Bernard de la Monnoye  

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Bernard de La Monnoye (Dijon, June 15, 1641, - October 15, 1728) was a French lawyer, poet, philologue and critic, known chiefly by his carols Christmas in Bourgogne.

Biography

Bernard began his studies in Jesuit schools, and attracted attention by epigrams in Latin and essays in French. By his father wish, he went to study law at Orléans. There he gave way to his literary tastes by, during the harsh study of jurisprudence, gathering curiosities about the authors and books that he read. He began legal practice at the Dijon Parlament in 1662; but had little inclination for that profession, and, using his health as an excuse, left the bar and devoted himself entirely to the literary arts.

In the following years Bernard divided his time between reading books and frequenting the intellectual circles of Dijon, where he made his debut in poetry. In 1671 he won a contest of the French Academy with a poetic essay on "the abolition of the duel", which was ardently praised by Charles Perrault, and years later by Voltaire. He went on to win the Academy's contest four more times. Rumors circulated that the organizers had asked him to refrain from entering the contest again, to give a chance to other authors.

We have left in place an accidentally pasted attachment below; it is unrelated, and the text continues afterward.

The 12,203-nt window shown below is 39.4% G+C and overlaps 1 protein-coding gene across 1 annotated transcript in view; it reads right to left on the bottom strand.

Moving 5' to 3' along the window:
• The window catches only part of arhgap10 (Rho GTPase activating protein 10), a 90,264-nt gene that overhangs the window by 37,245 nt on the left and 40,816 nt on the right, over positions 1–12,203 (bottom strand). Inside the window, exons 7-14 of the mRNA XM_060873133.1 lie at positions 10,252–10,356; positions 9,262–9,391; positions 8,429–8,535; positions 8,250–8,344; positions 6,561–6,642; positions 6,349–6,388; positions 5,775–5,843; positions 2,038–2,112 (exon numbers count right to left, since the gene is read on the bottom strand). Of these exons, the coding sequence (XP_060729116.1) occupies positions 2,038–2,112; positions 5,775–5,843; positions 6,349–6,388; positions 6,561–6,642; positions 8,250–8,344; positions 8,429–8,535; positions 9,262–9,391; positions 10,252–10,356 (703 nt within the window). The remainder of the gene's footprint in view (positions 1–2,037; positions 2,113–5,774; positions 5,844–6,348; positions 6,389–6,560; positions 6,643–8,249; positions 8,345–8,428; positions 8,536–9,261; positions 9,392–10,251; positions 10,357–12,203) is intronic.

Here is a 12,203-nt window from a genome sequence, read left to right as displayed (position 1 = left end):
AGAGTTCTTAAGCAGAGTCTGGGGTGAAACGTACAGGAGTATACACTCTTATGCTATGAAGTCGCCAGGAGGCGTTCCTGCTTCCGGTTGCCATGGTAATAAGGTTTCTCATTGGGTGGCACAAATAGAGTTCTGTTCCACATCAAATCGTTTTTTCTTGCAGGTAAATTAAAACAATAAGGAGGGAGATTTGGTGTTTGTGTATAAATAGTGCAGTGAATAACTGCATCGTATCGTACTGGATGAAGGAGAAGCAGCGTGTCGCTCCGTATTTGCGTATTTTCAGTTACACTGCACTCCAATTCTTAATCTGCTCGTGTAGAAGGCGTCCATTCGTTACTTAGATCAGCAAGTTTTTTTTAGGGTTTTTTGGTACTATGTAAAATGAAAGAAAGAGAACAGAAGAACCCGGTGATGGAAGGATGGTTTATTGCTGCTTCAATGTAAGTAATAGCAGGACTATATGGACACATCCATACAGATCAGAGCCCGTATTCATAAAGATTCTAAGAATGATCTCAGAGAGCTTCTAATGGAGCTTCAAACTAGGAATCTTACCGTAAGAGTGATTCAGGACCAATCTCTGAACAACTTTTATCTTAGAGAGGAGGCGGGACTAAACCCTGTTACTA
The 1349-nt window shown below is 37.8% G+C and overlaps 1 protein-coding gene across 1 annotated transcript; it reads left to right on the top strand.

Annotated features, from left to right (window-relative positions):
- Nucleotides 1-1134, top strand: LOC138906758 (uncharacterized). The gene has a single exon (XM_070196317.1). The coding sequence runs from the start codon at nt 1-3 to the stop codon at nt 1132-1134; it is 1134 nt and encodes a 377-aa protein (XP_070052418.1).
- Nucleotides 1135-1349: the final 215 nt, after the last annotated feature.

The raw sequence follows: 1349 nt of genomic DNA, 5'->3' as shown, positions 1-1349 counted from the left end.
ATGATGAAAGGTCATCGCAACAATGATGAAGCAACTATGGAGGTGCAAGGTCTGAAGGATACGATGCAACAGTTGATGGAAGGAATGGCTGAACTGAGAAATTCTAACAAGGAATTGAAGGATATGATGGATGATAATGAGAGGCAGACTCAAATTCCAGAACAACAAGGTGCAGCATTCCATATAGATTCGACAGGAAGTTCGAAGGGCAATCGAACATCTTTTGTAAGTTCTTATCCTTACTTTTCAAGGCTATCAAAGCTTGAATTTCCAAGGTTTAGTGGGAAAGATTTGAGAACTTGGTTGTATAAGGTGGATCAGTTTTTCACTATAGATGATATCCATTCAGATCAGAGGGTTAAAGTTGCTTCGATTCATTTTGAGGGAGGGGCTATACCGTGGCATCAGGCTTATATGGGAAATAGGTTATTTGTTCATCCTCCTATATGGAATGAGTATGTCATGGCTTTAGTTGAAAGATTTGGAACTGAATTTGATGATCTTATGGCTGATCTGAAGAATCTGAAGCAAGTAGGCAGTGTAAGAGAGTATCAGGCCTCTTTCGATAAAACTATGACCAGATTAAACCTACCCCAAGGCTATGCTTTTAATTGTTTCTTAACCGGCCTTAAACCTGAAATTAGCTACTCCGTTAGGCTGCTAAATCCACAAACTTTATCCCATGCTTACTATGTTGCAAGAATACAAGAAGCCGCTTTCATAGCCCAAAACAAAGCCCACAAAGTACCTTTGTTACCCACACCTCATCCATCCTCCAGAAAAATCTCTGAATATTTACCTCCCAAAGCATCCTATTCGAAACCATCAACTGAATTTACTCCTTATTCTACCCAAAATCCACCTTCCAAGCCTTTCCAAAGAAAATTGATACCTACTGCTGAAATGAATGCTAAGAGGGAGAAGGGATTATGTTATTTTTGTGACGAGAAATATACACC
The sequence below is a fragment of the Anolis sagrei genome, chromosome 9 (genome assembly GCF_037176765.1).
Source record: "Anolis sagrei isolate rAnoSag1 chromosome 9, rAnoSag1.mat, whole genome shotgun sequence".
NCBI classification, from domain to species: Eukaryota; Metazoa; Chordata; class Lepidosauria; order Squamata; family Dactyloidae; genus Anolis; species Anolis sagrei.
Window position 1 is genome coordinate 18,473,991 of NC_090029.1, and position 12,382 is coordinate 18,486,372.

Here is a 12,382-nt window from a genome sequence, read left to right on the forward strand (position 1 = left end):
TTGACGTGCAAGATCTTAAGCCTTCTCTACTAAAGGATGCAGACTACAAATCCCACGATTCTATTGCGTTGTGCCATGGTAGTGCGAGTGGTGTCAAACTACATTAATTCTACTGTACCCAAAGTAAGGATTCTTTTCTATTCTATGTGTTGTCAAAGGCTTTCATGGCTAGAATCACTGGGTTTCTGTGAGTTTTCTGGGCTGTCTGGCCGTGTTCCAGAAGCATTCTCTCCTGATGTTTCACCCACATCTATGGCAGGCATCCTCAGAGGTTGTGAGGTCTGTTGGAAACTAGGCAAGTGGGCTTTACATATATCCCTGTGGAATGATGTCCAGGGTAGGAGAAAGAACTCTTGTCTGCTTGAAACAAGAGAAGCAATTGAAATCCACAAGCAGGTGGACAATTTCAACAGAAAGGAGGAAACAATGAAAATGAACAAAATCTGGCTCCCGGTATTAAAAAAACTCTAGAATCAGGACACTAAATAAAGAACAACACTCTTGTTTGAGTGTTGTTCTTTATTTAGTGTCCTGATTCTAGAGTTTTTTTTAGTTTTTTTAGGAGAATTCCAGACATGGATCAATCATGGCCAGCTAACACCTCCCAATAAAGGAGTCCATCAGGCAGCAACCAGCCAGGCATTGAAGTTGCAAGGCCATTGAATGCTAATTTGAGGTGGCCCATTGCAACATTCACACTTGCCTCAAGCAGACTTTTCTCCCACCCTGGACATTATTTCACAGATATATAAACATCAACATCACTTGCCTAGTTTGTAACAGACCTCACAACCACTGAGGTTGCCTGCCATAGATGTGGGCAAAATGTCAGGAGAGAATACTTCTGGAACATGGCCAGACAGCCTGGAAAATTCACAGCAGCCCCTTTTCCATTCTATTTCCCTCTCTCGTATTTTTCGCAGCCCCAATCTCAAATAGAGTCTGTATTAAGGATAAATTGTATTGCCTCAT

To make a living, he took in 1672 a job at the Court of Finances, at which he kept for eight years. Not long afterwards he got married. During this time he produced copious verse, which made him moderately famous. He also composed many hymns in Latin, and translated into French the Spanish poem Gloss of Saint Therese. By 1687 he was admitted as a corresponding member of Padua's Accademia dei Ricovrati.

Among his best compositions of the time are a dozen of riddles in sonnet format, some of which are considered to be better than anything of the sort that existed at the time; and three translations of exts about Burgundy wine, Champagne wine, and cider. He also wrote, under the pseudonym Gui Barozai, the Thirteen Christmas (1700), a collection of carols in the patois of Bourgogne; which were followed later that year by Sixteen More Christmas. These songs in simple language become immensely popular. The best known, which is still orchestrated and played today, is probably Guillô, pran ton tamborin, better known as "Patapan", which begins as